COVENTRY, R.I. (WPRI) – State Rep. Bobby Nardolilllo kicked off his campaign to unseat U.S. Sen. Sheldon Whitehouse on Monday evening, arguing the incumbent is too much a voice of opposition in Washington and isn’t focused on Rhode Island voters’ priorities.
Nardolillo, a 37-year-old Coventry Republican who works at his family’s funeral home, formally launched his Senate bid at an event at the VFW Post in Coventry. He has served in the R.I. House of Representatives since 2015, known for his vocal opposition to illegal immigration and Syrian refugee resettlement, as well as his sharp suits and signature bow-ties.
“I am not a person of empty words, and Rhode Island demands action,” Nardolillo told a crowd of more than 100 people, including a number of his fellow Republican elected leaders. “But instead our junior senator has been a critic. And that’s easy to do – any mule can kick.”
Nardolillo gave few policy details in his brief speech. On Whitehouse’s signature issue – climate change – Nardolillo described himself as not “a climate denier” but “a climate realist,” arguing the senator spends too much time on the topic. He also bemoaned the regulatory burden on the local fishing industry, with “Make Commercial Fishing Great Again” signs hung around the room. He emphasized national security and offered warm words for veterans, as well.
“He has been more passive in terms of national security,” Nardolillo said of Whitehouse. “I have a firmer position with supporting our military and securing our borders. Things of that nature are important, and he hasn’t necessarily taken a firm position on that yet. A passive position doesn’t build strength and security.”
As an example, Nardolillo pointed to Whitehouse’s January 2016 vote to oppose the American Security Against Foreign Enemies Act, a Republican-sponsored bill that supporters said would beef up background checks for refugees from Syria and Iraq. Nardolillo said he would have voted for the legislation.
Whitehouse, a Democrat, is seeking a third six-year Senate term in 2018. He has stockpiled nearly $2 million and hired a campaign staffer, Joseph Caiazzo, to start laying the groundwork for his re-election effort. His spokeswoman declined to comment on Nardolillo’s kickoff.
Nardolillo isn’t the only Republican with an eye on Whitehouse’s seat, however – former R.I. Supreme Court Associate Justice Robert Flanders has also formed an exploratory committee as he considers whether to run.
On Monday, Flanders said his exploratory effort “is in full swing.”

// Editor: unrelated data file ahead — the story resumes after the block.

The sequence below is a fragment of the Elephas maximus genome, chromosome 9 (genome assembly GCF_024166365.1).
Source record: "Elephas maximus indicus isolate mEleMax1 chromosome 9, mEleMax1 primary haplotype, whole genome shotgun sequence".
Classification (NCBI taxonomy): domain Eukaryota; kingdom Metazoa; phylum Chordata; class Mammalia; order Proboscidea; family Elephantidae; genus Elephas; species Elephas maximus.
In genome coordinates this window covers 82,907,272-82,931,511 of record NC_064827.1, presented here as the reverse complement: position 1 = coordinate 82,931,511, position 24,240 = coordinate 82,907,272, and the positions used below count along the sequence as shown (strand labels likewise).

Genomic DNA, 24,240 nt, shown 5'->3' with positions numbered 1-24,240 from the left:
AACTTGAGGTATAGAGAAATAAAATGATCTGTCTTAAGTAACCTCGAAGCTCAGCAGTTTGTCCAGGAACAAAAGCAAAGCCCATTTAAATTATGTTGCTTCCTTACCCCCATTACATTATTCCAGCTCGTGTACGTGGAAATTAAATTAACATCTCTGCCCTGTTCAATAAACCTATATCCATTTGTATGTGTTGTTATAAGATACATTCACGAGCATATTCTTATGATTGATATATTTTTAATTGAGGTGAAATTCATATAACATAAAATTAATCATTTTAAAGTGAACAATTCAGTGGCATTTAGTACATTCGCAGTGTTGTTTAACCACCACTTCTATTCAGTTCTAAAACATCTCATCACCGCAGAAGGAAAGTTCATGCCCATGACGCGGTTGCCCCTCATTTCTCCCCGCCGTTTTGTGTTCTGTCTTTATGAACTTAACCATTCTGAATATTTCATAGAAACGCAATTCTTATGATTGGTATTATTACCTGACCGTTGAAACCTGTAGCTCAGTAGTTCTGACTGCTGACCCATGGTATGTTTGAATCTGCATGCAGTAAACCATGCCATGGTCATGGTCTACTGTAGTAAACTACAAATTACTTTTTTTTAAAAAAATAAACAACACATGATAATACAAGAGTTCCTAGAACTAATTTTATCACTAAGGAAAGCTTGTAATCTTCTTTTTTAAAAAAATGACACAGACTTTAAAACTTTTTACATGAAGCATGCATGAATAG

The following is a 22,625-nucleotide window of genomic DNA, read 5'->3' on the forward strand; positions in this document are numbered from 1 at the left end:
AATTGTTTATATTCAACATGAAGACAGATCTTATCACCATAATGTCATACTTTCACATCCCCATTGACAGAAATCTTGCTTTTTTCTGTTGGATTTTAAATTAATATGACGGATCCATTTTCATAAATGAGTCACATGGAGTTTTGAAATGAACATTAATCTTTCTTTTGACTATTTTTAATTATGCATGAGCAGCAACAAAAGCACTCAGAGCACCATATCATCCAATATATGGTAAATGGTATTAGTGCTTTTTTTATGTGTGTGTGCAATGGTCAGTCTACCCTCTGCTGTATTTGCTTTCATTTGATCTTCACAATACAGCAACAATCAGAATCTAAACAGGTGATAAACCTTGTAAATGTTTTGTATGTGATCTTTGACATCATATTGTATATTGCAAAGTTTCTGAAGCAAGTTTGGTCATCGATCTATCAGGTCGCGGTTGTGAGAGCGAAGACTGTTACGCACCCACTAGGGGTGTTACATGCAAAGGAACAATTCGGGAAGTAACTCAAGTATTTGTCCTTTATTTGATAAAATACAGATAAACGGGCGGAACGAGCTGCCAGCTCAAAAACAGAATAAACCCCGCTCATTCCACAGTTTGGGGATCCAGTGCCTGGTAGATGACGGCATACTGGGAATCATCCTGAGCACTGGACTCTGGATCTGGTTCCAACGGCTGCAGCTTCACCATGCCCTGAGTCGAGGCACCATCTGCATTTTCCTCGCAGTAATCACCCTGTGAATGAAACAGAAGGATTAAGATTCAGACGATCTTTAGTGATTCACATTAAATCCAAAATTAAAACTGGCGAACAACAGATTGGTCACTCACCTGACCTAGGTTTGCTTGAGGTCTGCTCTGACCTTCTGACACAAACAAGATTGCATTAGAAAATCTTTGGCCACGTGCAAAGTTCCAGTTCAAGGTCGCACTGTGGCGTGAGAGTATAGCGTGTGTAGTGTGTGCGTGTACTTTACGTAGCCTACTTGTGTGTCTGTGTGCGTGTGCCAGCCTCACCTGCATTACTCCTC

“I’m definitely leaning towards doing it,” Flanders told Eyewitness News. “It’s really a question of trying to raise the money needed and touching base with the people that I need to communicate with, and getting organized.” He said he’s received “a lot of positive feedback” since first expressing interest in running.
Flanders said a formal campaign announcement from him is not “imminent,” noting, “It’s still May, and the election is in November of 2018 – there’s no need in my opinion to rush an announcement.”
Nardolillo said he respects Flanders and won’t shy away from a primary. “If he decides that his interest is to be in the race, I always felt very strongly about leaving it up to the people – so a primary leaves it up to the people,” he said, adding: “I don’t have a bad word to say about him. He’s a gentleman.”
Either Nardolillo or Flanders would be an underdog against Whitehouse: no Republican has won a congressional race in Rhode Island since Lincoln Chafee in 2000. And the last time a Republican who wasn’t a member of the Chafee family won a Rhode Island U.S. Senate race was 1930.
“It’s going to be very tough,” Eyewitness News political analyst Joe Fleming said. “It’s going to take a great deal of money.” Nardolillo estimated he will need between $500,000 and $600,000 to run a competitive race.
President Trump’s standing in Rhode Island is likely to have a major effect on the race, Fleming said, noting Whitehouse has been a vocal voice of opposition to the Republican president, who lost the state by double-digits in November. He also said a GOP primary poses risks for the party if it pushes the candidates too far to the right or soaks up their campaign money, though he also noted it could boost their name recognition.
Nardolillo gave Trump a letter grade of “A-” for the job he’s done during his first four months as president and said, “I would continually support him on his mission.” But, he added, “I think maybe he has to listen more. I think listening is a very important thing. We’re given two ears for a reason, one mouth for a reason – means we should be listening double the time.”
R.I. Democratic Party Chairman Joe McNamara, another state representative, quickly issued a statement calling Nardolillo “an unabashed supporter” of Trump. “If you want an advocate for Donald Trump instead of the hard-working families of Rhode Island, then Nardolillo is your choice,” he said.
Among those on hand for Nardolillo’s kickoff was Jennifer Gould, a Republican voter from Coventry, who said she met him last year when he reached out proactively to help with her GoFundMe campaign to purchase a statute in tribute to a beloved town police dog.
“He’s humble,” Gould said of Nardolillo. “He’s a humble, God-fearing man. I’m so honored to be his friend.”
Nardolillo and his wife, Jacqueline, have two children, Rocco and Milania. He was educated at LaSalle Military Academy on Long Island and Arapahoe Community College in Colorado, according to his legislative biography.Ted Nesi (email@example.com) covers politics and the economy for WPRI.com. He writes Nesi’s Notes on Saturdays and hosts Executive Suite. Follow him on Twitter and Facebook